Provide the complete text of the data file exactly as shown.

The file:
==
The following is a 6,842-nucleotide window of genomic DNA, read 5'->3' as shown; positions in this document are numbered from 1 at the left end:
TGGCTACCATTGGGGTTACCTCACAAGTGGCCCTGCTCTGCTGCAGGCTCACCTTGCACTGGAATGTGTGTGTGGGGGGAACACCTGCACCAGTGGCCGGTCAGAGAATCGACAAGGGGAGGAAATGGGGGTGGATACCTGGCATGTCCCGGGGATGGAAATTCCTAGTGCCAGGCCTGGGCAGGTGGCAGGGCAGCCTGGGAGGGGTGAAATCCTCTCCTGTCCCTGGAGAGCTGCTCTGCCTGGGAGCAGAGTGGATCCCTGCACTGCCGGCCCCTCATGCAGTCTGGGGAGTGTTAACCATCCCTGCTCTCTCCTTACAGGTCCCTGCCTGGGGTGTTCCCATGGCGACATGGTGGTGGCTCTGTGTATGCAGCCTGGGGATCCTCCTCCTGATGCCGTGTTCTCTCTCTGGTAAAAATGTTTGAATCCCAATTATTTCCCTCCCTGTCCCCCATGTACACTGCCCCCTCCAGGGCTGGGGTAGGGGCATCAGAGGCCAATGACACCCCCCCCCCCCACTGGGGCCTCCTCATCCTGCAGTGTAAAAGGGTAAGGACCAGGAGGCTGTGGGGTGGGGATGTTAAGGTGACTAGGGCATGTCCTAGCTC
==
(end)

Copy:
The following is a 6,842-nucleotide window of genomic DNA, read 5'->3' as shown; positions in this document are numbered from 1 at the left end:
TGGCTACCATTGGGGTTACCTCACAAGTGGCCCTGCTCTGCTGCAGGCTCACCTTGCACTGGAATGTGTGTGTGGGGGGAACACCTGCACCAGTGGCCGGTCAGAGAATCGACAAGGGGAGGAAATGGGGGTGGATACCTGGCATGTCCCGGGGATGGAAATTCCTAGTGCCAGGCCTGGGCAGGTGGCAGGGCAGCCTGGGAGGGGTGAAATCCTCTCCTGTCCCTGGAGAGCTGCTCTGCCTGGGAGCAGAGTGGATCCCTGCACTGCCGGCCCCTCATGCAGTCTGGGGAGTGTTAACCATCCCTGCTCTCTCCTTACAGGTCCCTGCCTGGGGTGTTCCCATGGCGACATGGTGGTGGCTCTGTGTATGCAGCCTGGGGATCCTCCTCCTGATGCCGTGTTCTCTCTCTGGTAAAAATGTTTGAATCCCAATTATTTCCCTCCCTGTCCCCCATGTACACTGCCCCCTCCAGGGCTGGGGTAGGGGCATCAGAGGCCAATGACACCCCCCCCCCCCACTGGGGCCTCCTCATCCTGCAGTGTAAAAGGGTAAGGACCAGGAGGCTGTGGGGTGGGGATGTTAAGGTGACTAGGGCATGTCCTAGCTC